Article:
The 2020 Report, published 18 December 2020, examined the progress made by the government in implementing recommendations previously made by the Select Committee’s earlier report, ‘AI in the UK: ready, willing and able?’. It urged government not to become complacent in relation to the longer term development of artificial intelligence (“AI”) in the UK as well as offering further recommendations to ensure that the UK continues to head in the right direction.
What did the 2020 report say?
The 2020 Report covered a variety of areas, including:
- Regulation: The Select Committee made a number of recommendations in the regulatory sphere, warning against cross-cutting regulation and instead advocating for sector-specific regulators to identify gaps in regulation and apply learnings to their sectors. The Select Committee proposed that the Centre for Data Ethics and Innovation (“CDEI”) and the Information Commissioner’s Office (“ICO”) provide a cross-cutting regulatory role, with the ICO providing a training course for regulators to develop their understanding of the ethical and appropriate use of public data and AI systems.
- Strategy: In terms of the strategic direction of AI in the UK, the Select Committee further encouraged the government to set up a range of advisory bodies for the coordination of the various AI-related governmental and public bodies. Among its recommendations was the appointment of an AI-dedicated cabinet committee with the remit of directing the long term strategic direction of AI – a key initial task for this committee would be to set out a five year strategy for AI in the UK and the use of data and technology by national and local government. It also recommended the appointment of a chief data officer responsible for championing the safe and principled use of AI and public data in public service.
- Ethics: The Report reiterated the importance of ethics in the use of AI and suggested that more active steps were required to ensure greater public understanding of AI. It urged the government to lead the way on the operationalisation of ethical AI, recommending that the CDEI play a role in national and international engagement in ethical AI and publish national standards for the development and deployment of ethical AI.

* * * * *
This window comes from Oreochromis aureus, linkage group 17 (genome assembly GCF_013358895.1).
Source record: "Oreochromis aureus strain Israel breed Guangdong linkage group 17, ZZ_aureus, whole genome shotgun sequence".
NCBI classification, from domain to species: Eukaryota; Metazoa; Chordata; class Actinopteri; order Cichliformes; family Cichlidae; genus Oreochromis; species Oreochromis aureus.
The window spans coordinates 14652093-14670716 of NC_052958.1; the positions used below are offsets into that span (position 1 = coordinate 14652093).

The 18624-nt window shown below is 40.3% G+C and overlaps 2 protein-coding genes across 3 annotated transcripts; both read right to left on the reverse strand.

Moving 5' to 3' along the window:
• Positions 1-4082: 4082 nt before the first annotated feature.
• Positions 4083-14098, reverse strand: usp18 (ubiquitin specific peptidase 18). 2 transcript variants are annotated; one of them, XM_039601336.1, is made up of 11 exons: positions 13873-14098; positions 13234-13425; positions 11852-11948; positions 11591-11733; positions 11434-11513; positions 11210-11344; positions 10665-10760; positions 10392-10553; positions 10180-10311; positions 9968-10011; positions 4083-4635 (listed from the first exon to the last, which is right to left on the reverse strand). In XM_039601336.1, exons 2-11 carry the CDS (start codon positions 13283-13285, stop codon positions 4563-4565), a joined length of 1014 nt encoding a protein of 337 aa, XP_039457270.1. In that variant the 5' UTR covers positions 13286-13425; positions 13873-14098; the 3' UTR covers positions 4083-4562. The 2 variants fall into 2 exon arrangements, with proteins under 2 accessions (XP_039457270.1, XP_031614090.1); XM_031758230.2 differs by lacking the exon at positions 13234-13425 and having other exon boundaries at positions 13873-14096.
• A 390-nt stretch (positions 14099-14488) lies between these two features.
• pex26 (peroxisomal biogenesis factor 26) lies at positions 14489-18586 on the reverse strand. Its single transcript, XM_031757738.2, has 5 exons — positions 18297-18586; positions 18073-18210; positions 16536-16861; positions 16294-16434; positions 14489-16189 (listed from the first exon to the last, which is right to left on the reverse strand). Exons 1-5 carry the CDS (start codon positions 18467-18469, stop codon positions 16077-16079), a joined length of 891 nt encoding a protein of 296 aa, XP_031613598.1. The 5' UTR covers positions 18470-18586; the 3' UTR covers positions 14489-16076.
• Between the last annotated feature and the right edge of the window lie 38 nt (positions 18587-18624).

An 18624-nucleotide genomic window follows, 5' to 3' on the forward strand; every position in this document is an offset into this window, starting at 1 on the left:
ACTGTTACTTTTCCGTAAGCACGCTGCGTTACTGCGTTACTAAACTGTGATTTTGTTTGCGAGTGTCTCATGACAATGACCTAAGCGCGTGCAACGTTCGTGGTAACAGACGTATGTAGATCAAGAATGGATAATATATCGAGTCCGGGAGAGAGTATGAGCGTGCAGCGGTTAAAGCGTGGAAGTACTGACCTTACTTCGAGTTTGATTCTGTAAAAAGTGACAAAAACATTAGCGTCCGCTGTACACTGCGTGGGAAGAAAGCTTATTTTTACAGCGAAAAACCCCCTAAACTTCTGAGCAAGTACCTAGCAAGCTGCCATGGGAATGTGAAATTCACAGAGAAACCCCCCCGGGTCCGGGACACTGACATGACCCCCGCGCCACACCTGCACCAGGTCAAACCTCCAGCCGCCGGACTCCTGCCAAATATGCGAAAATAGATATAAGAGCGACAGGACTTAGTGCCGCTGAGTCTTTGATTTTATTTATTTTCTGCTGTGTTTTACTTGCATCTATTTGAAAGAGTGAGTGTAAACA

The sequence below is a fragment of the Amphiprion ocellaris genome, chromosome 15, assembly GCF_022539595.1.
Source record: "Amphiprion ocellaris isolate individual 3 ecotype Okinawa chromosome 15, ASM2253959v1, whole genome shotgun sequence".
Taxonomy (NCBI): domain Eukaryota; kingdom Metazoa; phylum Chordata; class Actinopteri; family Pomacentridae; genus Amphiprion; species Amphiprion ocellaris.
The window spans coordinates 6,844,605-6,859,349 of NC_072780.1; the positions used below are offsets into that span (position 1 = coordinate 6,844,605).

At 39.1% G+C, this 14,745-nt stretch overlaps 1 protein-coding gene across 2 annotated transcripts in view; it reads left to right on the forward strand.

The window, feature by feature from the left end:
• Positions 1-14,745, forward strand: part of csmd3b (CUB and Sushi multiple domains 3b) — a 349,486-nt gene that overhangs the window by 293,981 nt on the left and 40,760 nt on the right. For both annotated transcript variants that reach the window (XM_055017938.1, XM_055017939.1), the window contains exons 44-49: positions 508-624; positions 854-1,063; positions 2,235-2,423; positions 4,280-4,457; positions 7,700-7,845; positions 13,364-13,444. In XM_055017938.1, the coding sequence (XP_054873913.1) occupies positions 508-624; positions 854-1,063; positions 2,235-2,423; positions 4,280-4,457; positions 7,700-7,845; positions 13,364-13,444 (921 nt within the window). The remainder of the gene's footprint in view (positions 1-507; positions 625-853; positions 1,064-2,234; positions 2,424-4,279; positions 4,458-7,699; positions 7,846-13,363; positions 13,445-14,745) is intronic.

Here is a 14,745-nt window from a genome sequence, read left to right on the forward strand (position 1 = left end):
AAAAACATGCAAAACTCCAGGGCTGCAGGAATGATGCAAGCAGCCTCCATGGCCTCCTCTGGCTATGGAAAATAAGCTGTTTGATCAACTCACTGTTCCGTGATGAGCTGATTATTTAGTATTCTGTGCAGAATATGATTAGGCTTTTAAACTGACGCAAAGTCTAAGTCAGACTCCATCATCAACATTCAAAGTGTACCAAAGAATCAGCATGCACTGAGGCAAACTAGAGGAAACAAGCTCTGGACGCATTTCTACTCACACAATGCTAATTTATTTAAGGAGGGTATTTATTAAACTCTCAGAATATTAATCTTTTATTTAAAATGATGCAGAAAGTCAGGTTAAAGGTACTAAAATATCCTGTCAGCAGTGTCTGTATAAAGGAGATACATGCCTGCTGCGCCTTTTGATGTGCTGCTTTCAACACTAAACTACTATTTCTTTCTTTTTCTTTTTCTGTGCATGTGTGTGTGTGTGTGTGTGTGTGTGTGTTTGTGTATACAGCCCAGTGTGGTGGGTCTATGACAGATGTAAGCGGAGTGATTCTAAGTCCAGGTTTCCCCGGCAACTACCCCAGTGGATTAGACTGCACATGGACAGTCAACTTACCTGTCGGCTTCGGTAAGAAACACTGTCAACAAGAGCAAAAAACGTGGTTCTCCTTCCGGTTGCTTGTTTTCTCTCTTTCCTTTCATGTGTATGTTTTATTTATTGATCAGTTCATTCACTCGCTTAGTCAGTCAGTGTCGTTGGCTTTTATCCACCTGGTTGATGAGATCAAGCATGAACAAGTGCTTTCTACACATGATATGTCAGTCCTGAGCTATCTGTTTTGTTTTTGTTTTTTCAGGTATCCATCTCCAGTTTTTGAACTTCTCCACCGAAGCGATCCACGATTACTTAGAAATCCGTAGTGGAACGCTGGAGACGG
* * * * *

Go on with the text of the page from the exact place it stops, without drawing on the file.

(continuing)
The Government’s response
In response to the 2020 Report’s regulatory recommendations, the government noted the formation of a Digital Regulation Cooperation Forum to support regulatory coordination in digital markets, as well as the participation of the Office for AI, CDEI and ICO in a ‘Regulators and AI’ working group. This AI working group will be the forum specifically responsible for considering the recommendations made by the Select Committee in the 2020 Report, including any gaps, further training or recommendations required by the regulators.
On AI strategy, the government seemed to reaffirm the existing split in responsibility for AI policy across the Department for Digital, Culture, Media & Sport and the Department for Business Energy and Industrial Strategy, on the grounds that such shared responsibility would ensure that the benefits of AI would be realised more widely across government. This response suggests that the government is not currently planning a more centralised AI strategy-making body, although it did note that the government was still considering a written national AI strategy, as recommended in the AI Council’s recently published AI Roadmap. In terms of leadership in the data sphere, the government noted the appointment of three senior ‘Data, Digital and Technology’ leaders and the formation of a new Central Digital and Data Office responsible for reviewing the government’s data and digital programme.
On the ethical use of AI, the government acknowledged the importance of building public trust in AI and data technologies. It highlighted the emphasis placed in the National Data Strategy and AI Roadmap on the responsible use of data as well as a range of existing initiatives relating to data sharing, interoperability and data trusts. The government also referred to current guidance including the Data Ethics Framework and its ‘Guide to using AI in the public sector’, as well as noting that the CDEI’s planned future functions were being considered as part of the National Data Strategy consultation process alongside the recommendations made in the Report.
The Select Committee’s recommendations generally encouraged the government to take more active steps in driving AI strategy. By contrast, while the government’s responses were positive, it tended to acknowledged existing initiatives and approaches in the fields of AI regulation and policy rather than offer any new commitments or significant insights into its AI policy going forward.
 A non-statutory body launched in July 2020 and comprised of the Competition and Markets Authority (CMA), the Office of Communications (OFCOM), and the ICO.